Summary of Differences
|Norway Rat||Norway Rat|
|Roof Rat||Roof Rat|
|Pack Rat||Pack Rat|
Difference in Droppings
Norway Rat Droppings
Measuring about three-fourths of an inch in length, Norway rat droppings are easy to identify. They’re much larger than tiny, rice-sized mouse poop and also different in shape than waste left by other kinds of rats.
While Norway rats and roof rats, both leave behind waste measuring between one-fourth and one-half inch in length. They can be told apart because roof rat droppings are pointed at the ends, while Norway rat feces are blunt.
Roof Rat Droppings
Roof rat droppings, typically measuring approximately half an inch in length, exhibit a range of colors from gray to black, which varies depending on their freshness. As they age, these droppings tend to become brittle and eventually turn into dust, while newer feces maintain a softer consistency. Roof rat droppings are uniquely shaped, resembling bananas, setting them apart from the feces of Norway rats.
- If droppings are three-fourths of an inch long with rounded ends, they belong to Norway rats.
- If pellets are one-half inch in length with ends that are pointed, the culprit is a roof rat.
- If feces are one-fourth inch long with pointed ends, they come from a house mouse.
Pack Rat Droppings
Pack rat poop typically indicates an infestation. Their feaces are small, dark, and oval shaped. Droppings may appear on counters or in cupboards and create a trail leading back to the nest.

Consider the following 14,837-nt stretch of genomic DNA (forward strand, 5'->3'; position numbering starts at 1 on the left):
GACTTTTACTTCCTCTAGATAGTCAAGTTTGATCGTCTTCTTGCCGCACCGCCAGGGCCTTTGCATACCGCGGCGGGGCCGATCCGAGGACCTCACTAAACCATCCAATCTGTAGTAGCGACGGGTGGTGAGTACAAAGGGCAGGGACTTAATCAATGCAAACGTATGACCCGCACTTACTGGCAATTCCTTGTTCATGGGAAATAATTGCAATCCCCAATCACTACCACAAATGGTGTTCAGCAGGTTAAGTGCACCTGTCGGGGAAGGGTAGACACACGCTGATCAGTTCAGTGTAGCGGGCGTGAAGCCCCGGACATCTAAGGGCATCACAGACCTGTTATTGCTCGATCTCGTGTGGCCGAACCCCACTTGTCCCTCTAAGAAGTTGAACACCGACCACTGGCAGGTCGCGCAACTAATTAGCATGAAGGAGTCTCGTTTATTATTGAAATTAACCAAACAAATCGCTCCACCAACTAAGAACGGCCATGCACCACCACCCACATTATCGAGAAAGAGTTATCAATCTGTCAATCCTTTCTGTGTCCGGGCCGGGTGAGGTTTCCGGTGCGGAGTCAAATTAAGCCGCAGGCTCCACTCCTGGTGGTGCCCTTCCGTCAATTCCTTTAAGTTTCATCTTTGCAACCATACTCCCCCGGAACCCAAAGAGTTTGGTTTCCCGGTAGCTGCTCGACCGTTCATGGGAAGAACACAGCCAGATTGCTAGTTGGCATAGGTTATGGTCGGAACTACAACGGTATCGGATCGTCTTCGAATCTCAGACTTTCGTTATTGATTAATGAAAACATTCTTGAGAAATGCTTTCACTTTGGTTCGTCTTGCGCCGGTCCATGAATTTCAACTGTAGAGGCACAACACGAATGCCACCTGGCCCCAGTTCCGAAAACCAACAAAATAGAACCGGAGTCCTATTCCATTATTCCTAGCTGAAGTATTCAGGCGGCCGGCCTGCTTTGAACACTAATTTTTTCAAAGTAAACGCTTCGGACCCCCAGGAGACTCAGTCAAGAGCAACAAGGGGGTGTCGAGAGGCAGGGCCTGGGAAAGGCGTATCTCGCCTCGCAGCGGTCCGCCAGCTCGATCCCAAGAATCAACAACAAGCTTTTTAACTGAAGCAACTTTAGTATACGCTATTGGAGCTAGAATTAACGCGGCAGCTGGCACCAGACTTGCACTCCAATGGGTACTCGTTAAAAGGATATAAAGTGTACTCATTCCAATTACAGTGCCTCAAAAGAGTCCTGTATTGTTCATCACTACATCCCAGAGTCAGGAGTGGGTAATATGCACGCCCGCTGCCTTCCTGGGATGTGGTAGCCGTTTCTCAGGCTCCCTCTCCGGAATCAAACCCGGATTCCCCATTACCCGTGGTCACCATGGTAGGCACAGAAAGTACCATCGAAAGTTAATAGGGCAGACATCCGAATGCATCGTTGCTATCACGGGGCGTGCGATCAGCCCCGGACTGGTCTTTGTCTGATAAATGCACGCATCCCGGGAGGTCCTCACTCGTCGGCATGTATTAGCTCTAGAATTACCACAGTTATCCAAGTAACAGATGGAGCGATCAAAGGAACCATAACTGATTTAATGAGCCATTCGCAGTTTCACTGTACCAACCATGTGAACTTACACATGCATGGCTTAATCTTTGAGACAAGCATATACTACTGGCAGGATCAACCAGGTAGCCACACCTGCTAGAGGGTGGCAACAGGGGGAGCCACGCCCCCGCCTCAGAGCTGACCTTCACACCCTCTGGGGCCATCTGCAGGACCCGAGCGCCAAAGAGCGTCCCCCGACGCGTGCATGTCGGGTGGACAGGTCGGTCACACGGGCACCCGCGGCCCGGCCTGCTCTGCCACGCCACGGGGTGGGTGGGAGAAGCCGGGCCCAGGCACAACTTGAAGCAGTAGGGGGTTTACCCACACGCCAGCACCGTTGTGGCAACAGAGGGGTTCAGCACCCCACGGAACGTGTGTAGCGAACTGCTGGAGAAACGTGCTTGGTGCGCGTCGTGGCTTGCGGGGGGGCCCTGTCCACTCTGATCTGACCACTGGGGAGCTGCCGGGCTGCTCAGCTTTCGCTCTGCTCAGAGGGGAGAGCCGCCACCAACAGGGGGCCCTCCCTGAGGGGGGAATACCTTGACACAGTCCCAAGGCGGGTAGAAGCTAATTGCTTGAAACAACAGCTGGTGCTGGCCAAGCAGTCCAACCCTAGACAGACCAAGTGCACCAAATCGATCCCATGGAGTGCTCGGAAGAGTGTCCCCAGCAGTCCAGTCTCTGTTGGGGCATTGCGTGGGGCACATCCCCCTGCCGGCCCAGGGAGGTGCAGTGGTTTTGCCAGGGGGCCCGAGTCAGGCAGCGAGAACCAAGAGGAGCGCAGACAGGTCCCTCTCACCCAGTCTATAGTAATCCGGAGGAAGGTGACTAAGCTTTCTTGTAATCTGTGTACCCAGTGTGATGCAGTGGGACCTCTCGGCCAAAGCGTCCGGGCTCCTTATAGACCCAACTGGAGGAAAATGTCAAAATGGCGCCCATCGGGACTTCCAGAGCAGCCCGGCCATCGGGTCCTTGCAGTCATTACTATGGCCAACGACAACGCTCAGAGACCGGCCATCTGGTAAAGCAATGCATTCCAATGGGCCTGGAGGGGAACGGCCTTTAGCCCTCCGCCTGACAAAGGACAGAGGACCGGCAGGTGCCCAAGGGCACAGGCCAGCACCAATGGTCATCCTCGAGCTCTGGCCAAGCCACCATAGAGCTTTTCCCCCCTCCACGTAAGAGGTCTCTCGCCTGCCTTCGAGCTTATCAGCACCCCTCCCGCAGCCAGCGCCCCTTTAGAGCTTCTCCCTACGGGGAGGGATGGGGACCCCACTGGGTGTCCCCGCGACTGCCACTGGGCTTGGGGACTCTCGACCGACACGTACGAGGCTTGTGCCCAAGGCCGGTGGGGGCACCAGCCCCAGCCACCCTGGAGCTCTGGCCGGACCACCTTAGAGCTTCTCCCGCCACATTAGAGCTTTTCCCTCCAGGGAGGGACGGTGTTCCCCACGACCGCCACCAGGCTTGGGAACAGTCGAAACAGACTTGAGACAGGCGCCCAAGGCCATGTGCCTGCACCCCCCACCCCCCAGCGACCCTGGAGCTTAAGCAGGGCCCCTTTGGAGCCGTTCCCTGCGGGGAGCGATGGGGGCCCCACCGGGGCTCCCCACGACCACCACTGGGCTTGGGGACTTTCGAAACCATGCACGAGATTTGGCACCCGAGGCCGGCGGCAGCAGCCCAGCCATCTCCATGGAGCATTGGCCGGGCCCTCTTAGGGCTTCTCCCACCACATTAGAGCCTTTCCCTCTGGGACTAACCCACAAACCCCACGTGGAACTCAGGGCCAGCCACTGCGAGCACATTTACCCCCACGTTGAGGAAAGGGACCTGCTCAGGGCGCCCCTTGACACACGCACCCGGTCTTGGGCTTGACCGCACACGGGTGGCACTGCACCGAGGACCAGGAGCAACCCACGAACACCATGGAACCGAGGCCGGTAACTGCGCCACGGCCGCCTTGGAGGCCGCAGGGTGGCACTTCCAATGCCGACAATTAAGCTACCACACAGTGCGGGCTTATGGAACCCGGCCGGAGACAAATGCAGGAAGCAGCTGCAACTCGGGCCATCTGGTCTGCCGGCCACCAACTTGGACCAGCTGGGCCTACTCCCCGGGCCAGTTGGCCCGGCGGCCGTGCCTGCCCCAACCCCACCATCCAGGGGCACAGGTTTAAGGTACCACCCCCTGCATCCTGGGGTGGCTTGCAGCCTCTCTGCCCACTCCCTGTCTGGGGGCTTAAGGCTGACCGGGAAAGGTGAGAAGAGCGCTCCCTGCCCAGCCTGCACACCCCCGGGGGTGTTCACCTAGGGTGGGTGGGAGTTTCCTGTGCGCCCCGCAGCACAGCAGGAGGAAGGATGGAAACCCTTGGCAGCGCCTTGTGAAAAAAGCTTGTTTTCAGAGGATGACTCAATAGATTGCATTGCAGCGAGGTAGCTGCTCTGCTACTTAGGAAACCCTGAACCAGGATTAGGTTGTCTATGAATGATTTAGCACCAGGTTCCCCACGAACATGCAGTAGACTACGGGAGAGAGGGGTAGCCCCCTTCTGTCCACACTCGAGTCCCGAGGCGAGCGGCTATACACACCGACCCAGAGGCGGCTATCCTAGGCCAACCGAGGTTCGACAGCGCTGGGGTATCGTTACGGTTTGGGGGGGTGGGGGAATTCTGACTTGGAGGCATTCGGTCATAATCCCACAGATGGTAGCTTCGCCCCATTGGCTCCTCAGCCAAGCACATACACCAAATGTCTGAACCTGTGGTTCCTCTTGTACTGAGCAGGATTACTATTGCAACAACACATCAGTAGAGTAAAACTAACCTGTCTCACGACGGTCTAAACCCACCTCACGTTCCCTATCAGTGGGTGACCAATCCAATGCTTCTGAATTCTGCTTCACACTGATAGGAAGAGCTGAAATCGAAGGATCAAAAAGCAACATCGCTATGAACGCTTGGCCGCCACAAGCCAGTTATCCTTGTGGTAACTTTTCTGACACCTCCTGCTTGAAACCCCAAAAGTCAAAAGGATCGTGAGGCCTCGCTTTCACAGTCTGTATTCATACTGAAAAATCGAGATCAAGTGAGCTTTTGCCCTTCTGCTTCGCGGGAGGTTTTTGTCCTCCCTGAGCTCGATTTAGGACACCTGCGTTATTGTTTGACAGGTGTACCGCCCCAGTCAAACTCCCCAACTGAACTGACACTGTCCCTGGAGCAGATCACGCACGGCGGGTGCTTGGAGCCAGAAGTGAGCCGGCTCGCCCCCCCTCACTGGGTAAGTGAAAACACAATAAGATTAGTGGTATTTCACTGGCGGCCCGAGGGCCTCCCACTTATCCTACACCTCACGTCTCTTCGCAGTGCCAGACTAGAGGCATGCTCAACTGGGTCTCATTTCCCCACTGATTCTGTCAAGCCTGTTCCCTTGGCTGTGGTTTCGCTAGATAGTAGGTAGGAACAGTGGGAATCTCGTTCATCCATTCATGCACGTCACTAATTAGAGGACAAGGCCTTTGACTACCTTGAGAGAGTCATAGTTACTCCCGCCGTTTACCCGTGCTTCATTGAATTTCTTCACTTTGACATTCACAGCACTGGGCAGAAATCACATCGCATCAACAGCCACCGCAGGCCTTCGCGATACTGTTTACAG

Unlike the waste of other rat species, pack rat droppings serve a specific purpose for the pest. These rodents create middens, structures made of plants, feces, urine, and other materials as part of their nests. Homeowners might find these unsightly piles of debris in their attics or basements.
All Droppings Are Dangerous
Finding rat droppings is a sure sign that Norway or roof rats have invaded the home, and may even point to where the pests are nesting, feeding, and traveling.
The presence of rodent waste poses serious health risks for homeowners. Diseases spread by rat droppings and urine include salmonellosis and leptospirosis. These illnesses can be transmitted directly by handling excrement or indirectly by touching contaminated surfaces or eating infected food
Size: Norway rat adult’s head and body length is about 7-9 in (18-25 cm ); tail length is 6-8 in (15-21 cm ); weight is 7-18 ounces, up to 20.5 ounces.
Color: Norway rats are brown with scattered black hairs, gray to yellow-white on underside.
Characteristics: Heavy body; coarse, shaggy fur; blunt muzzle, small eyes, small ears with dense short hairs; scaly, 2-colored tail, which is darker on top, and is shorter than the length of its head and body.
Difference Between Norway Rats vs. Roof Rats
Norway rats are also called brown rats, and some people refer to roof rats as black rats. Despite these common names, colour is not a good way to identify a rodent problem. The fur of both species can vary from gray or brown to black.
Instead, consider the build of a Norway rat vs. a roof rat. Norway rats are stocky and powerful, while roof rats are slender and athletic. The Norway variety is also larger in general, though they have smaller ears and eyes. In addition, the tail of a Norway rat is shorter than its body. Roof rats have tails longer than their bodies.
Roof rats are natural climbers, which means they usually enter attics and the upper levels of houses. On the other hand, the Norway rat prefers to stay low to the ground, appearing in basements and garages.